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BMW sponsors Oct. 10 mobility panel in PCS as part of German cultural and business road show; does Portand still have it when it comes to micromobility?

COURTESY: WUNDERBAR TOGETHER - A recent Wunderbar Together popup event in Chicago. The roadshow of German culture and business will be in Pioneer Courthouse Square on Thursday Oct. 10 and includes a panel of local experts talking about transit, micromobility, e-scooters and rideshares.

The Germans are coming.

This time it's to assess Portland as a mobility town, tapping a panel of local experts at 8.am. on Thursday, Oct. 10, in under a tent in Pioneer Courthouse Square.

The Wunderbar Together PopUp tour is a German culture and business roadshow. In Chicago, Atlanta, and Portland, the PopUp Tour showcases German business and culture in the U.S. and highlights the close economic and cultural ties between the two countries. It will be in Portland Tuesday, October 08, 2019 to Saturday, October 12, 2019.

New York based Micah Kotch, who is managing director of URBAN-X, which is part of the BMW Group, will chair the panel on Oct. 10. The panel that will explore startups in Portland and the future of mobility, and will include Will Henderson, the CEO of RideReport, Skip Newberry head of Technology Association of Oregon, Jon Maroney of the Oregon Angel Venture Fund and Jo Brickman Deputy director of Vertue Lab.

Every six months, URBAN-X invests $150,000 in up to ten startups that are shaping the future of cities through technology and design. URBAN-X has worked with ClearRoad, a startup that helps government agencies automate toll road pricing for any section of road without the need for traditional proprietary hardware infrastructure. Their service is available in Oregon.

URBAN-X's Cohort 07 program will start this winter, as part of the new six-month cycle. They had 600 applicants.

Wonks versus geeks

Part of the Portland discussion will be about policy.

"We hope the panel can help explain what it means to be an entrepreneur in Portland focused on mobility, what are the technology regulations and policies needed to support urban growth, and how we can progress," Kotch told the Business Tribune.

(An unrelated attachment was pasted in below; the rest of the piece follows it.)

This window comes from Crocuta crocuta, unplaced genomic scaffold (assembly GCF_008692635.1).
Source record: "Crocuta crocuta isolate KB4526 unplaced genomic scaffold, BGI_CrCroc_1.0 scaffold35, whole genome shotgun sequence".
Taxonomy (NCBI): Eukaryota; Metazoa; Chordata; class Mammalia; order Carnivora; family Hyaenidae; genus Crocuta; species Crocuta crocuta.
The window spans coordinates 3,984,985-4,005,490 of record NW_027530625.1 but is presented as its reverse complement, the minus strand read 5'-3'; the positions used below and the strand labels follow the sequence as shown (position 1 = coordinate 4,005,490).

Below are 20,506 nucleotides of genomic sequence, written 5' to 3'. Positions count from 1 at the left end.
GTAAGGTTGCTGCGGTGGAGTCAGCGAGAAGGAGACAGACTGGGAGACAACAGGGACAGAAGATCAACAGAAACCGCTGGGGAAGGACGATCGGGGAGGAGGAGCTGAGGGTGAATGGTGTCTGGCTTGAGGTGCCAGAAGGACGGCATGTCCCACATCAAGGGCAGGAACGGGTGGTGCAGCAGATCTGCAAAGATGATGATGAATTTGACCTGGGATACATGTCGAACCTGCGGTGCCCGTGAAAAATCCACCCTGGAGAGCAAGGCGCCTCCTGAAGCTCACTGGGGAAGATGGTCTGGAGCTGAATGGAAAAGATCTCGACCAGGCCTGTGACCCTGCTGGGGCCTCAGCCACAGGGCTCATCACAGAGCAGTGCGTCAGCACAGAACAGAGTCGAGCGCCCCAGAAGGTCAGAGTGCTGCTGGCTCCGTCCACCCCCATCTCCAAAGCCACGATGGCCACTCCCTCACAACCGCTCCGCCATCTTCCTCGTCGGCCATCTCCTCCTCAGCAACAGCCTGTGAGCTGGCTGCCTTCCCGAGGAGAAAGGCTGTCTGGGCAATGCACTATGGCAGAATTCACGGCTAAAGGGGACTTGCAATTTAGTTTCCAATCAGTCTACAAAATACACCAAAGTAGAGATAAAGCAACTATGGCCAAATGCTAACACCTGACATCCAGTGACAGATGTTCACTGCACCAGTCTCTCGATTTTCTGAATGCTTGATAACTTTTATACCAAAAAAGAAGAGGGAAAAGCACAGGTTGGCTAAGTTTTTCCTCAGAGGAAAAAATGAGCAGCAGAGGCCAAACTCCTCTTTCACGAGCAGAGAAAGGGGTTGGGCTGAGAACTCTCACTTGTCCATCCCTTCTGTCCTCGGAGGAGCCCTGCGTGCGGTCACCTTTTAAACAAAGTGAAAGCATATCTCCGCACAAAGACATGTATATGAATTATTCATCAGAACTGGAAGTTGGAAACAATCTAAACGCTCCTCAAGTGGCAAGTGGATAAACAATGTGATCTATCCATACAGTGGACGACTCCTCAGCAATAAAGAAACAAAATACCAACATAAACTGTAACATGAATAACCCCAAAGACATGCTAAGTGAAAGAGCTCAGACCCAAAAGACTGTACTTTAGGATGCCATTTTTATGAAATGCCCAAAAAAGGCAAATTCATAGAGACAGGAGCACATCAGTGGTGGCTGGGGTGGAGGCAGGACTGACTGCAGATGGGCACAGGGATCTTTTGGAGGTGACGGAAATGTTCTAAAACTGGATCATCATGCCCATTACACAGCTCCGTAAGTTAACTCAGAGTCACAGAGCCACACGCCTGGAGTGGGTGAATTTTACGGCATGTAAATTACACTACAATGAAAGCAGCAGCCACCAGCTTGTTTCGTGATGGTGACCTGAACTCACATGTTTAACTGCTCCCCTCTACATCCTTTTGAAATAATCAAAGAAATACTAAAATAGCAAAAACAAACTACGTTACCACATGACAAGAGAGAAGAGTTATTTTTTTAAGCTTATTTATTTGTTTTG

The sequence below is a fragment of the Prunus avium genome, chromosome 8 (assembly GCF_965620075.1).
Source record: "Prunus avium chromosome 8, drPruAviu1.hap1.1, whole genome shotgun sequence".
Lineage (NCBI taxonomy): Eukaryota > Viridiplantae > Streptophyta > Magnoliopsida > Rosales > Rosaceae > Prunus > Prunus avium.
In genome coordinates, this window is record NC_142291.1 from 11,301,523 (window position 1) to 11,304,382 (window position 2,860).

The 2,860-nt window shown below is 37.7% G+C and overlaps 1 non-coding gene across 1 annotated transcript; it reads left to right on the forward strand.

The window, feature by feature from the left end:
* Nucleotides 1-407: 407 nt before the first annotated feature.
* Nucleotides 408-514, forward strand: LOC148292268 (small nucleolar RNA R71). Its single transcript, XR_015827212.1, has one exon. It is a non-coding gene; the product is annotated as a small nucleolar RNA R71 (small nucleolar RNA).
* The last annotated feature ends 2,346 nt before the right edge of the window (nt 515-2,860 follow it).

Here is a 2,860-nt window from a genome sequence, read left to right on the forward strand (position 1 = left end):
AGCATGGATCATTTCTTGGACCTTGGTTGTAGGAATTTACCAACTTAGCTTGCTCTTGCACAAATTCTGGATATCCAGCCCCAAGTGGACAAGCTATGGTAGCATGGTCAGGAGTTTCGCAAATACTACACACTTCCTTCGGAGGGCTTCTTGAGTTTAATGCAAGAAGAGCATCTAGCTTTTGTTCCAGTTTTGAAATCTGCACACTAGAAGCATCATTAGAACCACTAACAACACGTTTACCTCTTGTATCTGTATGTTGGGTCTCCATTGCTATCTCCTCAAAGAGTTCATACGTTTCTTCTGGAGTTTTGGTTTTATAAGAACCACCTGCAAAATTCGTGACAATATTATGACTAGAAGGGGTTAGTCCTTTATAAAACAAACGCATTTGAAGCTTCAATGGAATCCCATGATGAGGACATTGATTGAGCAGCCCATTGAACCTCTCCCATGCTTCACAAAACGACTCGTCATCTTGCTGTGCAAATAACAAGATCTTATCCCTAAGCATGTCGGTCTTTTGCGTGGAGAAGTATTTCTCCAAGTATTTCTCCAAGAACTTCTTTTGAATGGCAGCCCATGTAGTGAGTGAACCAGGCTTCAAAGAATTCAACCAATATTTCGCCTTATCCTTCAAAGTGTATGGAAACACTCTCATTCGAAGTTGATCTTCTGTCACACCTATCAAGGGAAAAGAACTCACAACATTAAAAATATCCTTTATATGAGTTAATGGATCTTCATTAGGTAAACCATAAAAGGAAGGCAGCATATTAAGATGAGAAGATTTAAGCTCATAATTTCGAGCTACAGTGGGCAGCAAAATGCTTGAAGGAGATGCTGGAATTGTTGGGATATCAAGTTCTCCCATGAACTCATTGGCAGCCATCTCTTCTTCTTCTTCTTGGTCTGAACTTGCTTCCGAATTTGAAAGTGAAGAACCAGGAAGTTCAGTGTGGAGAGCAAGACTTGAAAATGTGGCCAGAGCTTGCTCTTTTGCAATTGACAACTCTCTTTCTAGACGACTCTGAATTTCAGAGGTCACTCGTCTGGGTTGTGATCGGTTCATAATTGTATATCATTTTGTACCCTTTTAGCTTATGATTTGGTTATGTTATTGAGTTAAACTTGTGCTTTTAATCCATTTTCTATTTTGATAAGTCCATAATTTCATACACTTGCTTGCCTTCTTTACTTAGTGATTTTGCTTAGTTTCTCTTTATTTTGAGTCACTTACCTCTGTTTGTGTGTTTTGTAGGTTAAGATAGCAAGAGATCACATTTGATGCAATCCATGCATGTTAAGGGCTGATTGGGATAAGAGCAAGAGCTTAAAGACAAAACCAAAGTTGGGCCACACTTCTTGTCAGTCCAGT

The poor public share offerings of Uber and Lyft have been a setback, he says.

"Uber and Lyft both went public and haven't had the reception they were anticipating," he says dryly.

In that context the panel will ask, "What does the ecosystem look like in Portland? For entrepreneurs with in a subset of the startup community, what's missing and what might need to change?"

On the recent failure of Car2Go in Portland which left he city without a drive-it-yourself, leave-it-anywhere car share option, Kotch acknowledges it's difficult.

"(Daimler and BMW) can't sustain the margins of operating that kinds of service when the utilization rate isn't what it needs to be. Uber and the like have Silicon Valley or the public markets to give them a pass on profitability in favor of growth, but if Daimler or BMW require sustainable profit margins, how long can you sustain these services?"

Paris beats Portland for e-scootermania

When Kotch was in Portland in September 2018 one company they met with was Envoy. They are a "community-based shared mobility platform, providing on-demand electric vehicles as an exclusive amenity for apartments, hotels, and workplaces." That is, a building can come with its own handful of electric vehicles just for the occupants to use. Which is a good idea in a city like Portland where developers are phasing out apartment parking garages in favor of large bike rooms.

Kotch likes the look of RideReport, a Portland firm which processes data from rideshares such as e-scooters. Such vehicles spew data like trucks used to spew diesel, but cities and rideshare companies often can't agree on how to deal with the data in a safe and useful way.

He cites the Open Mobility Foundation and the Los Angeles Department of Transportation as pushing ahead to found a common standard for data for micromobility, and says 16 municipalities have so far signed on.

Paris, he says, is overwhelmed by scooters. In Berlin they have an integrated system where you can rent and unlock many types of vehicles, including BMWs and Mercedes, with your phone. "Berlin is the mobility as a service capital of the world."

WHAT'S SO WUNDERBAR?

As the official roadshow of Wunderbar Together, the PopUp Tour combines a culture tent with mobile container exhibits and various pop-up edutainment elements. Programs range from business conferences, science slams, art exhibits, concerts or interactive student-focused events to panel discussions on future-oriented issues such as future of work, digitalization and sustainability. With stops in Chicago, Atlanta, and Portland, the PopUp Tour showcases German business and culture in the U.S. and highlights the close economic and cultural ties between the two countries.

wunderbar


Joseph Gallivan
Reporter, The Business Tribune
971-204-7874
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